Serving the Career Needs of Western Washington

The biggest mistake people make . . .

“Clients come for career counseling because they have made the mistake of studying the opportunity structure instead of studying themselves.”

Charles McArthur, Business Executive
Harvard University

What is Career Counseling and How Does It Work

So what does a career counselor do? Career counselors help clients to get clear about their life goals and values and then consciously choose a direction to make that happen. It might involve significant change or a simple “tweaking” to improve their situation or set them on a course of action.

It also involves some work on the client’s part, too. For example, research into a potential career change is essential to making good decisions. For this reason, I offer my clients access to a secure Washington state database which is updated annually and includes essential information about thousands of careers.

This information includes salaries, training/education required and where it is offered, necessary skills and abilities to have, projected growth/decline within an occupation, and much more. It is crucial to have solid information before embarking on a new career path.

Another tool I often use is a career assessment called the Strong Interest Inventory.  It is a well-researched instrument and has solid reliability and validity data behind it and it takes only 30-40 minutes to complete online. It can be a very useful guide to choosing your next step, by comparing your interests to those of the general population, as well as to people who work in 146 different occupations. I have found that my clients really value this tool, as it eliminates time-consuming exercises and goes straight to the heart of the relationship between individual interests and career success.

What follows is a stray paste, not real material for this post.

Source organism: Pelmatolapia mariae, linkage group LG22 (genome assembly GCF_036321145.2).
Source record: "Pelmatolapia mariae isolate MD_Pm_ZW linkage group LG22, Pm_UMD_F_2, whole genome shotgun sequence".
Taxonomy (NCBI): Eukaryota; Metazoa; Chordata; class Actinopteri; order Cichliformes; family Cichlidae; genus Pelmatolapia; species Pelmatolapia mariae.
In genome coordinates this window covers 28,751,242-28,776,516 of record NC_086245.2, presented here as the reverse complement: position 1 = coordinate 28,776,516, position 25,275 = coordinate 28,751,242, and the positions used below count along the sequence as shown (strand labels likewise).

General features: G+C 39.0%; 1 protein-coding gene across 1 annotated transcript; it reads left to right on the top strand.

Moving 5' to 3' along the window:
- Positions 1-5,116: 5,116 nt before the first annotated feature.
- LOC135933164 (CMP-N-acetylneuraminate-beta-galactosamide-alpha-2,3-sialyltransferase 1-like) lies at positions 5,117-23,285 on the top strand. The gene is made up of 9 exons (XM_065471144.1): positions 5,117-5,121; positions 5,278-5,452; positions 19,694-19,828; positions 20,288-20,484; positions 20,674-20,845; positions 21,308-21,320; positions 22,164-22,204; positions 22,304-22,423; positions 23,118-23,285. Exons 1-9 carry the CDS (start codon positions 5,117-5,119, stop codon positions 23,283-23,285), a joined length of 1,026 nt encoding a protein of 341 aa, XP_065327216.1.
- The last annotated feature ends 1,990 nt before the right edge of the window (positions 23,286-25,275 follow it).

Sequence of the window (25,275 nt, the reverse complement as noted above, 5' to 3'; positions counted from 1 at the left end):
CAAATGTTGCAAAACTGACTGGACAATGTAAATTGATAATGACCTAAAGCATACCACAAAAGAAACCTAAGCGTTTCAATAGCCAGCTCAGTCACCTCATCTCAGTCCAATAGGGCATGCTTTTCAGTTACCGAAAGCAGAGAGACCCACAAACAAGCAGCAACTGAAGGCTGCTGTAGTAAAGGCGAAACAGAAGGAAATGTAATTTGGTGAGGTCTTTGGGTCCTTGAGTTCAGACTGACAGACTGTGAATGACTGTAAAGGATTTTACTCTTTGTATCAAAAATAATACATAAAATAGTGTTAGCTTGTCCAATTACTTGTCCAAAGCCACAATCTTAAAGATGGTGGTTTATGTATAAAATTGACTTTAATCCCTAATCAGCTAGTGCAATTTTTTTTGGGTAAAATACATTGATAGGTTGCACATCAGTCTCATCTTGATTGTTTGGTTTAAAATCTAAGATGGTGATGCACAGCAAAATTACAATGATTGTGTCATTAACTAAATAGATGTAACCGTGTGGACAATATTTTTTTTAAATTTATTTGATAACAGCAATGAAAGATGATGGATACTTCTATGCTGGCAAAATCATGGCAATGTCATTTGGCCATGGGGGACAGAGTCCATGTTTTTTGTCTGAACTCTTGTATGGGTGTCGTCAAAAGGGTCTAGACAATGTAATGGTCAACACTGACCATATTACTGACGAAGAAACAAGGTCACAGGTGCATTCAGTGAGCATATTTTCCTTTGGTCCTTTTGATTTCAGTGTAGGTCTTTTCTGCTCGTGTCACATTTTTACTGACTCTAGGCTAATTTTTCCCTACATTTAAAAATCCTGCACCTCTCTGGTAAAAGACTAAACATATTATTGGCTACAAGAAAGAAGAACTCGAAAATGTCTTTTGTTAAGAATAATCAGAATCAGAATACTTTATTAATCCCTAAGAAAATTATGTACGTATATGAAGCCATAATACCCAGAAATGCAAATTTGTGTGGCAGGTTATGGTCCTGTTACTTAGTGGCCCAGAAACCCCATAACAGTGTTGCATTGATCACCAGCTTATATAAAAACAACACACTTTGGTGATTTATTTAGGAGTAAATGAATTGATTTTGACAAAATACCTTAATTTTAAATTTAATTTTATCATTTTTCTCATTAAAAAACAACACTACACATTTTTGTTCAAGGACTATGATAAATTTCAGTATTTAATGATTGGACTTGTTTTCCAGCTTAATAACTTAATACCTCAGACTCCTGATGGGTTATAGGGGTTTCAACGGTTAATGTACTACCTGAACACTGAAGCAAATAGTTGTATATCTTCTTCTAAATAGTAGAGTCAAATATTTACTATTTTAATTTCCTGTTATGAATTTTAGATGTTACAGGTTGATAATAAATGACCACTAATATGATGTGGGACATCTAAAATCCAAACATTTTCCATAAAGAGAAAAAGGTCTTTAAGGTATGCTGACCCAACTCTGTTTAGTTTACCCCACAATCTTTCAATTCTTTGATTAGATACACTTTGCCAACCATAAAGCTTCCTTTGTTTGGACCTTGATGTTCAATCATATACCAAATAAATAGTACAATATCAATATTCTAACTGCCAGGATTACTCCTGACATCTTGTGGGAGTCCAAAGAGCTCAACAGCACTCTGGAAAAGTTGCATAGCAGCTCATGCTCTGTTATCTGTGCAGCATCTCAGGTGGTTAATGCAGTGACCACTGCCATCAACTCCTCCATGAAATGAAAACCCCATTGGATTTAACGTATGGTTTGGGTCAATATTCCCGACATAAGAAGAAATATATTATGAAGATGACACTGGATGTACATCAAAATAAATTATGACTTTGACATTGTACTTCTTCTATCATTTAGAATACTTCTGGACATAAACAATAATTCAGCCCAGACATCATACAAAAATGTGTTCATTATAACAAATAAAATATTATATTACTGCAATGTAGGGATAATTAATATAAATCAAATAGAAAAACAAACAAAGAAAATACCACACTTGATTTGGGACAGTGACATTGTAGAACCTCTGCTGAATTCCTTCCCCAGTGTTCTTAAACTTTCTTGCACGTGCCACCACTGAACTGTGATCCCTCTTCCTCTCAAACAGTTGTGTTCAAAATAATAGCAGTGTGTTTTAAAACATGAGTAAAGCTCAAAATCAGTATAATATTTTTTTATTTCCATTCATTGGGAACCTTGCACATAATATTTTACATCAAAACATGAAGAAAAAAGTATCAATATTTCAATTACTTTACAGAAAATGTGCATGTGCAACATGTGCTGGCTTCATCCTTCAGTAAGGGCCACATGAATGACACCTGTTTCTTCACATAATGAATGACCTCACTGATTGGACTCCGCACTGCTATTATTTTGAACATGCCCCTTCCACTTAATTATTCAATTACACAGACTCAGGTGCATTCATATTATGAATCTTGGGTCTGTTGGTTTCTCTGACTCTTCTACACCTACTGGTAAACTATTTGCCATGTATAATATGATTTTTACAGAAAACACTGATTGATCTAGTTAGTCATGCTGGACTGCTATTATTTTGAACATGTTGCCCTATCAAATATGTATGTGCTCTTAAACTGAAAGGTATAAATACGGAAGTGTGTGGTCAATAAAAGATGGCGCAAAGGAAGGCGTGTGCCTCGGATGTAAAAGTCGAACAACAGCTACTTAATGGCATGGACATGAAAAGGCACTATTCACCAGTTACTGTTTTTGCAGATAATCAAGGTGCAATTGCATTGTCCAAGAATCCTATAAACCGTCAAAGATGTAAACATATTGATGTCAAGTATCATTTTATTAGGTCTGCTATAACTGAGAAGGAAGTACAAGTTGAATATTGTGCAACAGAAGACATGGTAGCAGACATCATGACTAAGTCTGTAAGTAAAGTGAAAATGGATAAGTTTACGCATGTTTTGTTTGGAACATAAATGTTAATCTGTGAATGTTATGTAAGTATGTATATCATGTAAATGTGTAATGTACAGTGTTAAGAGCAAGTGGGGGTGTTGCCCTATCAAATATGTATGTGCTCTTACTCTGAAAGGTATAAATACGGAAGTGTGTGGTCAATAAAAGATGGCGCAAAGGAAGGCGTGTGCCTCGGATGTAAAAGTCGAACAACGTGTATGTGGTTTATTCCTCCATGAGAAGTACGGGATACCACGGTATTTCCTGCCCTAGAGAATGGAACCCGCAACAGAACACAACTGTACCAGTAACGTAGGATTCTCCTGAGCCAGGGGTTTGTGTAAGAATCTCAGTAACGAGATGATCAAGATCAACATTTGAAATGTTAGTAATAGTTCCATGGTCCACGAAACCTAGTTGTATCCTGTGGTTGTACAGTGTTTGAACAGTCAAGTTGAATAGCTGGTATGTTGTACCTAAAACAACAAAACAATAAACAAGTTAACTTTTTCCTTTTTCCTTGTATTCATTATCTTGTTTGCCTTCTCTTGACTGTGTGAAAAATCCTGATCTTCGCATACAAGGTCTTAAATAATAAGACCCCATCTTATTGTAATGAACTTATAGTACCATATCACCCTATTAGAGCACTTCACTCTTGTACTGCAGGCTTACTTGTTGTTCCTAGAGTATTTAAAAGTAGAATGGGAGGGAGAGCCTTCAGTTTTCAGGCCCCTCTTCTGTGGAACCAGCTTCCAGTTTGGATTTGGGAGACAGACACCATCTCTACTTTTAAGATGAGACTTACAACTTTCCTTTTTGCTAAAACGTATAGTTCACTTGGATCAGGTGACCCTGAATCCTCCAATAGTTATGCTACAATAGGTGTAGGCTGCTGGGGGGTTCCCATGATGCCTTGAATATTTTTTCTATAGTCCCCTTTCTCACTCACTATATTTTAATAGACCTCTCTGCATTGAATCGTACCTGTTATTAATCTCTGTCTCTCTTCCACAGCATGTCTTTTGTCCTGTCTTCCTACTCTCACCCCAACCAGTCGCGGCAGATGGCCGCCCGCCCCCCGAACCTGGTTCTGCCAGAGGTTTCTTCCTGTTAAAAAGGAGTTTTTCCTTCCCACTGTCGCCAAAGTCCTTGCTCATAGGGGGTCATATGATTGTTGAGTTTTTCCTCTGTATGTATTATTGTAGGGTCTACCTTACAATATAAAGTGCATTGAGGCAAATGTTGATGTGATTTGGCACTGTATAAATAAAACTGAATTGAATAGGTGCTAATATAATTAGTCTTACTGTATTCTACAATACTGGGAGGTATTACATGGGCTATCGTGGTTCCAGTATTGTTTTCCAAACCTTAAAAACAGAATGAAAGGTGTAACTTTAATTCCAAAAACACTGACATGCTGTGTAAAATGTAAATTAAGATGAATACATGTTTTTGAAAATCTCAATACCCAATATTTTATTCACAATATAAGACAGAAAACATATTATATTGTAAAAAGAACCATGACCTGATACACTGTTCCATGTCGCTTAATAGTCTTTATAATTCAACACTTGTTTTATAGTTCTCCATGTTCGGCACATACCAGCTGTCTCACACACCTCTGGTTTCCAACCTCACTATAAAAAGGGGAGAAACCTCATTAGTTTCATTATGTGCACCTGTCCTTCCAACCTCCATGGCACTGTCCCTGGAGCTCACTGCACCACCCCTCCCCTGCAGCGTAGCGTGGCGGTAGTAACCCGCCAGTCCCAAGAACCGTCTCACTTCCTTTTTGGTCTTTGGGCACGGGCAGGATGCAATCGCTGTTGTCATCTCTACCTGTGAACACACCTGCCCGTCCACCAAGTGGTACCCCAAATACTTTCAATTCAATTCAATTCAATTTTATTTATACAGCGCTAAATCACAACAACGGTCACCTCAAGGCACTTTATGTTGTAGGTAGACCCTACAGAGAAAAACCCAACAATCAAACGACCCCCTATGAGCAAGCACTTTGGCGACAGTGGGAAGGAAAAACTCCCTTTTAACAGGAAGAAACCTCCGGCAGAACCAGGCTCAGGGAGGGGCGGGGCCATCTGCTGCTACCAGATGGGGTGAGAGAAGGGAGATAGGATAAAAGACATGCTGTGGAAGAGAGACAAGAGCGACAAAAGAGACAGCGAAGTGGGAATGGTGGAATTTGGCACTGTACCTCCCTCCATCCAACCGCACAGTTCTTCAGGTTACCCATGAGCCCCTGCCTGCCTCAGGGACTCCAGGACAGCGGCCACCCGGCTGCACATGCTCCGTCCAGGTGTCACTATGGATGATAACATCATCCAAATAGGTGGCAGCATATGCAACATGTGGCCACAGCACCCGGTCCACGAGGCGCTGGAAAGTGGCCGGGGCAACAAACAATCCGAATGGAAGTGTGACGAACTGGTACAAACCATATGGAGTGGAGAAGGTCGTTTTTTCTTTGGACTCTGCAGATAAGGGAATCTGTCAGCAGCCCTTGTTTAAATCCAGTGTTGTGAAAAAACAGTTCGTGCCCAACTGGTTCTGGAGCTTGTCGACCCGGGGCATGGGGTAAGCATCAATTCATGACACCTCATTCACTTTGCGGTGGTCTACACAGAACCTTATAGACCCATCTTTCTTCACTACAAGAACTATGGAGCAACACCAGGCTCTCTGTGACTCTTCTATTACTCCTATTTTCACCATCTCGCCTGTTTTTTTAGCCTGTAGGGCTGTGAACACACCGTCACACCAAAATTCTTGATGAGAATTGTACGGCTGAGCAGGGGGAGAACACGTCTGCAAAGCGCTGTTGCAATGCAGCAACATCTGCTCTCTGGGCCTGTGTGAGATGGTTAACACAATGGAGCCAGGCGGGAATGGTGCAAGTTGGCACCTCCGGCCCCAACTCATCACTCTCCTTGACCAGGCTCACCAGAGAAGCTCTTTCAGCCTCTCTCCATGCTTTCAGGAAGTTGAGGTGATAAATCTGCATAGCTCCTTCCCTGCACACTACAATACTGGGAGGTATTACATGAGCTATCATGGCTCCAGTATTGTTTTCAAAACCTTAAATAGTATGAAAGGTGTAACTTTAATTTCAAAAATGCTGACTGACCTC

Who Benefits from Career Counseling?


People at mid-life who are seeking other avenues for career expression


Anyone who has been laid off, fired, down-sized, or who is bored or dissatisfied with their current work


Women and men who have taken time out from their careers to have children and raise families and who wish to re-enter the workforce


Those who feel they have made a poor career choice and wish to re-evaluate their options


Young adults who are in the initial stages of establishing a career


Retired individuals who wish to contribute their skills in some way other than how they earned their living

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